But when the violence hits close to home, in places my family and your family would and could be on a regular basis, it begins to immensely alter one’s perspective. And many of us do what we as American’s are conditioned to do, stop, pause, reflect and move on—often within a few days. This is one of those times where we need to seriously reflect on ourselves, hold our lawmakers accountable and act as we claim ourselves and our nation to be; a compassionate melting pot of cultures and ideas. A place where our laws and principles hold no place for bigotry hate and unmitigated violence. A nation where I can disagree with you, you can disagree with me and we can still be amicable, not enemies when the debate is done.
But most importantly, we must become a nation of responsibility, respect and tolerance.
It’s ironic that it is engrained in our children to accept responsibility, respect each other and treat others as we are to be treated. But there seems to be an age where we abandon those principles, and respect is trumped by intolerance. We treat others worse than we would treat a known enemy and responsibility gives way to passing blame and claiming “not me.”
Where has all the civility gone? Where are all the dreamers? Where is the next generation of leaders that will lead us through the darkness only to have us emerge immersed in the beacon of hope this nation was so eloquently described as by President Reagan?
I wish I knew the answer, but I don’t. I wish I could push a button and solve all of the world’s problems in one fell swoop, but it is impossible, for what I want is not what everyone else wants. And that leads us directly back to where we are right now. And I’m afraid, prophetically, that is what will be the cause of the next tragedy that will unnerve us all. But as much as I want to have all the answers and all of the solutions, it only becomes even more nerve wracking and I find myself needing an escape if only for a few fleeting moments.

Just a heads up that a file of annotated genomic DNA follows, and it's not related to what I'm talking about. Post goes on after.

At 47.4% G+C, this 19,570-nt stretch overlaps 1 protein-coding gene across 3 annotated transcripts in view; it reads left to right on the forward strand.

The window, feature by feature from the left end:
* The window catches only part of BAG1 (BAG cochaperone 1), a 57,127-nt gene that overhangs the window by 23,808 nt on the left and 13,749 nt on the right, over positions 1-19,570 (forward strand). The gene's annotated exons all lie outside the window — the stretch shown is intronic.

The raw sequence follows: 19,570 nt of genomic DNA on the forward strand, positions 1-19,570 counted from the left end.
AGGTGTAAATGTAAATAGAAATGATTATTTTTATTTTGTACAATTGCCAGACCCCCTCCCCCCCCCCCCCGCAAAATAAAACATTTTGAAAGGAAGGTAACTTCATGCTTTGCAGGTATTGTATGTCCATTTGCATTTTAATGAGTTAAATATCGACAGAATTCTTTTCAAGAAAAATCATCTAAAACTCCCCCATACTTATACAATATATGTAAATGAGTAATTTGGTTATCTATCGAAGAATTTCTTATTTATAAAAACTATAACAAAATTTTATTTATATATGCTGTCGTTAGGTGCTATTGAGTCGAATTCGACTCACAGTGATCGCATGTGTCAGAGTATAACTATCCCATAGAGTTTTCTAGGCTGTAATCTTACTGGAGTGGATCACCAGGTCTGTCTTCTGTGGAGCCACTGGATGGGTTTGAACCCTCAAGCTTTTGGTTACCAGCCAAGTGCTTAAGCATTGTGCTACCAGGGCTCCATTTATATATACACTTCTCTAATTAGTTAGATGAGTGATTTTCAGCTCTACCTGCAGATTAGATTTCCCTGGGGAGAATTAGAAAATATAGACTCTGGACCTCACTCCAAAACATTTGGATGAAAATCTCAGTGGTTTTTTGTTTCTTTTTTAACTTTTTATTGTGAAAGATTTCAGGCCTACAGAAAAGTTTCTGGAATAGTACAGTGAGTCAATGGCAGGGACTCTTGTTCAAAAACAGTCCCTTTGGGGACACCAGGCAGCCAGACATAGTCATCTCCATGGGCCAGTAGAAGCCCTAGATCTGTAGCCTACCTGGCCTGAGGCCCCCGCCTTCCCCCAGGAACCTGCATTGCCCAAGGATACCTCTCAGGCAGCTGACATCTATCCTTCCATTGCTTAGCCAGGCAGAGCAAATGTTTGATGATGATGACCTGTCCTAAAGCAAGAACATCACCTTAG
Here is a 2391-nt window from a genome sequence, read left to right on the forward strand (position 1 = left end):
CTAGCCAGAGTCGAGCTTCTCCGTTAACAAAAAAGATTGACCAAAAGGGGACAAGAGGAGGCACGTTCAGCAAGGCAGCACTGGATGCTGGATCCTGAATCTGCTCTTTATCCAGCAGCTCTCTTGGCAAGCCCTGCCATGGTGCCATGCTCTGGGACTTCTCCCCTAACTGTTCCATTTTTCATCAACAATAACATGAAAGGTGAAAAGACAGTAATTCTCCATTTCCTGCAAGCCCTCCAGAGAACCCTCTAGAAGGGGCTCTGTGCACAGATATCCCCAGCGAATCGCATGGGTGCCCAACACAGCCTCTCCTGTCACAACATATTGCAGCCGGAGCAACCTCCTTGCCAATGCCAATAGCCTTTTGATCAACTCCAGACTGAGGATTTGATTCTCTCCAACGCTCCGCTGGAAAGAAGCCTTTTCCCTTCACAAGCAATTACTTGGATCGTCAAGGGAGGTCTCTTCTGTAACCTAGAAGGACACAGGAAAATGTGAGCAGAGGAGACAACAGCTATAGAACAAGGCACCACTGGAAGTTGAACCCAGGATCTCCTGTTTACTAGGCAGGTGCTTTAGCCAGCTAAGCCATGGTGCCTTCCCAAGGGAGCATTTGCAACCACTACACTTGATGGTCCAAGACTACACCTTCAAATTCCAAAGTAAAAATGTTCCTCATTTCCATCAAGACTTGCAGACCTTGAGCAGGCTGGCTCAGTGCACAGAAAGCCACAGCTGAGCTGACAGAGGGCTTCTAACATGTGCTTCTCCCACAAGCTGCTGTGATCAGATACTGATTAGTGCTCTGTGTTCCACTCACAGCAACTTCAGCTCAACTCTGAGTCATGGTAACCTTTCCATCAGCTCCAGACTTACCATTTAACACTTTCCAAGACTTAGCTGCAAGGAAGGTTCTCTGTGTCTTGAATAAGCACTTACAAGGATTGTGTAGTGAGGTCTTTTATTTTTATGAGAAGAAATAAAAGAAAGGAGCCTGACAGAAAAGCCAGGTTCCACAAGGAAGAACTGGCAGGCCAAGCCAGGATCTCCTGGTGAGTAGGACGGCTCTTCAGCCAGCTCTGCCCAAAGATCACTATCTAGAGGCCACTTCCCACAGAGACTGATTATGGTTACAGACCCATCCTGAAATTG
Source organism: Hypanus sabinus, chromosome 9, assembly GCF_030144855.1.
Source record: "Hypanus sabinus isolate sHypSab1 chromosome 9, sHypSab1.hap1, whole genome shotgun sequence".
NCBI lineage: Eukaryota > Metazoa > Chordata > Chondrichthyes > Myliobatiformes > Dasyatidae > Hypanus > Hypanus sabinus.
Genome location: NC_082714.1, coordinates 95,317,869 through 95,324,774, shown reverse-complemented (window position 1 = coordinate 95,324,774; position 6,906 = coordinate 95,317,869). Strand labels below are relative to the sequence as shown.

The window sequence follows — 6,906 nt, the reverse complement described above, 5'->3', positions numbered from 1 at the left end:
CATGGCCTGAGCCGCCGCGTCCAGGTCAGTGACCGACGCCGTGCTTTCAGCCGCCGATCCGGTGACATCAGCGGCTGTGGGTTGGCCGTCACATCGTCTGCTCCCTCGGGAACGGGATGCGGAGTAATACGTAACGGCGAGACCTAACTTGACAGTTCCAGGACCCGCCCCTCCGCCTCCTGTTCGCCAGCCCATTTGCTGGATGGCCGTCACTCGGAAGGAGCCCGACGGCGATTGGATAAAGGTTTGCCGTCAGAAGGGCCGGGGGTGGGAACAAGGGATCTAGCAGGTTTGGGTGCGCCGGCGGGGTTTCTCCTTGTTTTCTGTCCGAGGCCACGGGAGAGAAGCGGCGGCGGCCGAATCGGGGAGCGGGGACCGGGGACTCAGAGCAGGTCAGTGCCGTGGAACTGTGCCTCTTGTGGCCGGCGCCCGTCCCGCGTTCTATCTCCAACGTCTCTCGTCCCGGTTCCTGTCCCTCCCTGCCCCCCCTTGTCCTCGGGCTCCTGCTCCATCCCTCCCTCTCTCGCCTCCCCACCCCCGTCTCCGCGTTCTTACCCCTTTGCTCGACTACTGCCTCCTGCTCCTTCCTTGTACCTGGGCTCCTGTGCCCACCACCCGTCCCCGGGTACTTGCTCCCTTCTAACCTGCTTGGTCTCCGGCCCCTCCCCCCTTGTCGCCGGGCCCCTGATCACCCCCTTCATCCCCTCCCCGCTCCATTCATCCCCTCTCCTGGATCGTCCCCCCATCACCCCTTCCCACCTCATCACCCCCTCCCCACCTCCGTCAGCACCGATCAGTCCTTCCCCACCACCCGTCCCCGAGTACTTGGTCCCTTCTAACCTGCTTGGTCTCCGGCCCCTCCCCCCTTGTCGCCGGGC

That is what makes sports great. It has the ability to, if only for three hours; take our minds off the reality that is our world. It gives us the ability to bond and share something, whether it is fandom or the hatred of each other’s teams, it brings us together and in some primeval way makes us a little more civil toward one another.
Sure we may not like some athletes, but we have to acknowledge the opportunity they give us to escape from the doom, gloom and tragedies of our world. When I watch the Cowboys, I am reminded of how much they suck, which pushes that fact that there are two wars going on in the back of my head.
There is no Guantanamo when a Dirk led Mavericks team is throttling the Spurs or the Stars…are doing something irrelevant because it is hockey. This is not to say I am diminishing our real world problems, but sometimes we have to escape in order to recalibrate. It helps us place things in perspective a little better and then come back and make decisions that are beneficial to ourselves and those around us.
As our fellow Americans are laid to rest this week, let us understand and appreciate their lives and our own lives. And after they’ve been eulogized and the families have all gone, take time to spend with your own family and do something together. Tell them you love them while watching the Patriots and Jets battle or dissect the differences in the 3-4 techniques between the Ravens and Steelers.
It doesn’t matter what it is you do, just take some precious time and spend it on someone you love. Then spread it amongst those you come in contact with and pretty soon we will have begun to solve our nation’s biggest predicaments; communication.
This is your escape; experience it or forever regret that you wished you had.
Peace be unto you.